He was born at the turn of the fourth century in Asia Minor, possibly in the town of Patara in Lycia. Some say that his uncle was bishop of his city and that he served for a while as a monk in a monastery there. It is likely that he suffered during the persecution of the Church prior to the peace of Constantine. He was elected bishop of Myra and served there as a faithful pastor and possibly even attended the First Ecumenical Council of Nicea in 325. He vigorously opposed Arianism---so much so that story is told how he punched Arius at the Nicene Council! As bishop of the busy seaport town of Myra, devoted much of his energy to charitable work. The story is told of how he anonymously gave three bags of gold to a needy family with three daughters who otherwise would have had to send the girls out to earn a dishonorable living on the streets. He was a kindly  and compassionate pastor to his flock and a model for hierarchs---so much so, that in the weekly calendar of the church, where each day is given a special liturgical theme, he shares every Thursday with the apostles. He died in peace in the fourth century, one of the most beloved of the Church's saints.
 
Source: "A Daily Calendar of Saints" by Rev. Lawrence R. Farley

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St. Hilarion the Hieromartyr and Archbishop of Vereiya
 
A 20th-Century Saint

Commemorated on December 15

The holy New Martyr Archbishop Hilarion (Vladimir Alexeevich Troitsky in the world), an outstanding theologian, an eloquent preacher, and a fearless defender of Christ's holy Church, was born around 1885.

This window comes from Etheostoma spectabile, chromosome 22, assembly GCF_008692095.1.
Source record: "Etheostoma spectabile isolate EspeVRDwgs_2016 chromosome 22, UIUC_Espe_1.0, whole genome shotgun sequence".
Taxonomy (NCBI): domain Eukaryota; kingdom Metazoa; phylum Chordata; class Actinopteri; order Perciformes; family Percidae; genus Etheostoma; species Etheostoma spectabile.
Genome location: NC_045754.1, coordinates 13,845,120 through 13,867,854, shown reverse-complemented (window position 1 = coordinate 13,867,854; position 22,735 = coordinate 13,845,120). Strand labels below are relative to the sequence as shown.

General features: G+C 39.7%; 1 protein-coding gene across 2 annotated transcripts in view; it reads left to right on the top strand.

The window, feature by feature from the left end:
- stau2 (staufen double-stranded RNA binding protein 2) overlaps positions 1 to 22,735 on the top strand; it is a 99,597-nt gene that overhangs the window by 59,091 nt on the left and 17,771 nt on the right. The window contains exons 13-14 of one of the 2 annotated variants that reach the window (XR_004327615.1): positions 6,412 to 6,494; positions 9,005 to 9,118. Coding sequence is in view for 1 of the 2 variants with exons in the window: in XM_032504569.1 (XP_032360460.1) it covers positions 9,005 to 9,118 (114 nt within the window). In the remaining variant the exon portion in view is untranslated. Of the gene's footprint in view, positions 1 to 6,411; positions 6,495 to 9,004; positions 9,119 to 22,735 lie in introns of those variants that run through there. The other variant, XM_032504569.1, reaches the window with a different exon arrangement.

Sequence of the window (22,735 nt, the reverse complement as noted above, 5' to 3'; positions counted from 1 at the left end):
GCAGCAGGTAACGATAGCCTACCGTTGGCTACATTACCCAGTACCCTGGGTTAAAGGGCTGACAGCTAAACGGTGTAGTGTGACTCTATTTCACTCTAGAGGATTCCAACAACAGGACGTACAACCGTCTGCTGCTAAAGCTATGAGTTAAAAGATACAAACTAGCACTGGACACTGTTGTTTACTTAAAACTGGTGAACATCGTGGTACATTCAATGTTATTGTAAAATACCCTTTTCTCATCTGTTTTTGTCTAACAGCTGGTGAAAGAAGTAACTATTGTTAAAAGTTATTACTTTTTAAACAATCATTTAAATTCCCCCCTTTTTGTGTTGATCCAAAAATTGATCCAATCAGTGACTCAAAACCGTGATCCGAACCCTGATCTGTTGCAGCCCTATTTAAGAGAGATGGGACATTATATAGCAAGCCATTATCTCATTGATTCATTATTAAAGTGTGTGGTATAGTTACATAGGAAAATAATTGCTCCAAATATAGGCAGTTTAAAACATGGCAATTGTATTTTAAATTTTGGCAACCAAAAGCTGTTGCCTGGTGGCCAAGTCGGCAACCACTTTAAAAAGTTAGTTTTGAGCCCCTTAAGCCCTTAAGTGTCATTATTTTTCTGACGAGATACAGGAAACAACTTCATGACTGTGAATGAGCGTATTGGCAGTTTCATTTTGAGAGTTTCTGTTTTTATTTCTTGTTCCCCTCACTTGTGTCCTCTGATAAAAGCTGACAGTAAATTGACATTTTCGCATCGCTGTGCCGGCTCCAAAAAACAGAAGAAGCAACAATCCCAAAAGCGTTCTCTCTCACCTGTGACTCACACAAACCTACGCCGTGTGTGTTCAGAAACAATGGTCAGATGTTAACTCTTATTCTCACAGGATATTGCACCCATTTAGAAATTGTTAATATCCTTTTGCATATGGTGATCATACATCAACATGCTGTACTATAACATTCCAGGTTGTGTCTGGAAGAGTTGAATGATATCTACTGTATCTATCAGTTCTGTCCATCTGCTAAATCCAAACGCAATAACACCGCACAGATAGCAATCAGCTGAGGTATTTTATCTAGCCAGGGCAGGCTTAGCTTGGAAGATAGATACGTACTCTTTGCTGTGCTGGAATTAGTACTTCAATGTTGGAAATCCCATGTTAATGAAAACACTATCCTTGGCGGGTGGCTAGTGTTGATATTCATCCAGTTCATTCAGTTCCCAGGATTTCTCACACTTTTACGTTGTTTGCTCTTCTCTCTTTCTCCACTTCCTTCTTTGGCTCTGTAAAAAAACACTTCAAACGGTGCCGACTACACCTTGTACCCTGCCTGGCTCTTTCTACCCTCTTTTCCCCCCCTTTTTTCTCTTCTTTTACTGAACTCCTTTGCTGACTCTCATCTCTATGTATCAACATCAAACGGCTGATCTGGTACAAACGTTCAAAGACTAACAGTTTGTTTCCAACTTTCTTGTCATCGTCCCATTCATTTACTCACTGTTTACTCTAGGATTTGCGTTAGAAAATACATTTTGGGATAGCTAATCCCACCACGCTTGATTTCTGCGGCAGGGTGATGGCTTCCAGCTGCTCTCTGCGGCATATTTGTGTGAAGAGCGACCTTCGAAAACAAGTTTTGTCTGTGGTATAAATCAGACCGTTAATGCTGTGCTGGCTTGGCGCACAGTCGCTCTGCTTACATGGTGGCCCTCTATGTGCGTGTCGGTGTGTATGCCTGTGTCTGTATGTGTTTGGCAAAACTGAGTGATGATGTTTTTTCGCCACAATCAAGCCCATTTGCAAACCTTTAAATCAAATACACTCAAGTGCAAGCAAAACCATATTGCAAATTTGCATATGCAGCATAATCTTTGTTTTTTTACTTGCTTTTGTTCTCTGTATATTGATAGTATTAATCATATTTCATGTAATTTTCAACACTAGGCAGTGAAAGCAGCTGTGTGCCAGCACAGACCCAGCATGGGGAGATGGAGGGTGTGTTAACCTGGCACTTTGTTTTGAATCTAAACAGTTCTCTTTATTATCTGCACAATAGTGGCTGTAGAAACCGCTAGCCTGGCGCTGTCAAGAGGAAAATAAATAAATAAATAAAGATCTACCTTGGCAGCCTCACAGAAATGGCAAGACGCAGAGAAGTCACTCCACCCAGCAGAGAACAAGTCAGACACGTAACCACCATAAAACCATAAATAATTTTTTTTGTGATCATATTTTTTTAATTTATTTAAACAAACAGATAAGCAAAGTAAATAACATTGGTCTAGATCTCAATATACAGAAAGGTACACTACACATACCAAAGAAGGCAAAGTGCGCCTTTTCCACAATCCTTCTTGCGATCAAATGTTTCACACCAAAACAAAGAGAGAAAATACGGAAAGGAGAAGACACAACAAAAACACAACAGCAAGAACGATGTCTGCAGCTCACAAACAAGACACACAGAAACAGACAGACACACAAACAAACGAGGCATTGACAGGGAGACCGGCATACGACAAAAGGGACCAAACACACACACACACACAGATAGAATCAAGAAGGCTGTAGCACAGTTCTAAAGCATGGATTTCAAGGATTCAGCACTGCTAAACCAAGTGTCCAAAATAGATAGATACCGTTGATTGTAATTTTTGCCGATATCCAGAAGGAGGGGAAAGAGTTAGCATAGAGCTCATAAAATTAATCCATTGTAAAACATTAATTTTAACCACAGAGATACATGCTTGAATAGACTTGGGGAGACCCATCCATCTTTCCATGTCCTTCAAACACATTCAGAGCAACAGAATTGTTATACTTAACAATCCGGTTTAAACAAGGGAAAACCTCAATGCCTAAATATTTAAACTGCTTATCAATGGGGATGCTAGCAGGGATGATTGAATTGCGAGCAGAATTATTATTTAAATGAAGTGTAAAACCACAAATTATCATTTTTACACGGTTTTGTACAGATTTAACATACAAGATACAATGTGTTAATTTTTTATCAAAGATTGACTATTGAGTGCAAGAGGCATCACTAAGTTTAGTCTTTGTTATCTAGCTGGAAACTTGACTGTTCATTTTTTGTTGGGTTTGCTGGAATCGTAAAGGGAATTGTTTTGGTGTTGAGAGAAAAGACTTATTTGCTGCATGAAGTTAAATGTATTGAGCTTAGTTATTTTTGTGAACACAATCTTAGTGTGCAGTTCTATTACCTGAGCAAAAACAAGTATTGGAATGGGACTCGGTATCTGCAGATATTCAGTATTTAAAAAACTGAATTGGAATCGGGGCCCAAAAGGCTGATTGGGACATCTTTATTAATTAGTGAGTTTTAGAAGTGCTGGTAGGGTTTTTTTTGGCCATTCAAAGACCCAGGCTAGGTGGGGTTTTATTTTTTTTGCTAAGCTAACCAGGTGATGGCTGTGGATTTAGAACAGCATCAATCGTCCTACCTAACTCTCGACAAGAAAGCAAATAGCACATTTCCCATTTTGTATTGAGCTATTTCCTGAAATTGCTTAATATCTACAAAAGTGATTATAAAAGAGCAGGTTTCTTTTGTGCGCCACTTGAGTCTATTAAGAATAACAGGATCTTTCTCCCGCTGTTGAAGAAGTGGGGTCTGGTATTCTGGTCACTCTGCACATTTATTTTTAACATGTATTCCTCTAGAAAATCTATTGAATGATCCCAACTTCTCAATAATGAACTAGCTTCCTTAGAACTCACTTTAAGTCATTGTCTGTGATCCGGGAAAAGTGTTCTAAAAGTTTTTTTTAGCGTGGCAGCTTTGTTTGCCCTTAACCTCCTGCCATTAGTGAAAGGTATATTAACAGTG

Vladika Hilarion wrote many books and articles on various topics, including "The Unity of the Church." His Master's thesis, "An Outline of the History of the Church's Dogma," was over five hundred pages long, and was a well-documented analysis of the subject.
 
During the Council of 1917 he delivered a brilliant address calling for the restoration of the Moscow Patriarchate, which had been dissolved byTsar Peter I in the eighteenth century. When St Tikhon (April 7) was chosen as Patriarch, St Hilarion became his fervent supporter.

St Hilarion was consecrated as bishop on May 20, 1920, and so the great luminary was placed upon the lampstand (Luke 11:33). From that time, he was to know less than two years of freedom. He spent only six months working with Patriarch Tikhon.

Vladika was arrested and exiled in Archangelsk for a year, then he spent six years (1923-1929) in a labor camp seven versts from Solovki. There at the Filomonov Wharf he and at least two other bishops were employed in catching fish and mending nets. Paraphrasing the hymns of Pentecost, Archbishop Hilarion remarked, "Formerly, the fishermen became theologians. Now the theologians have become fishermen."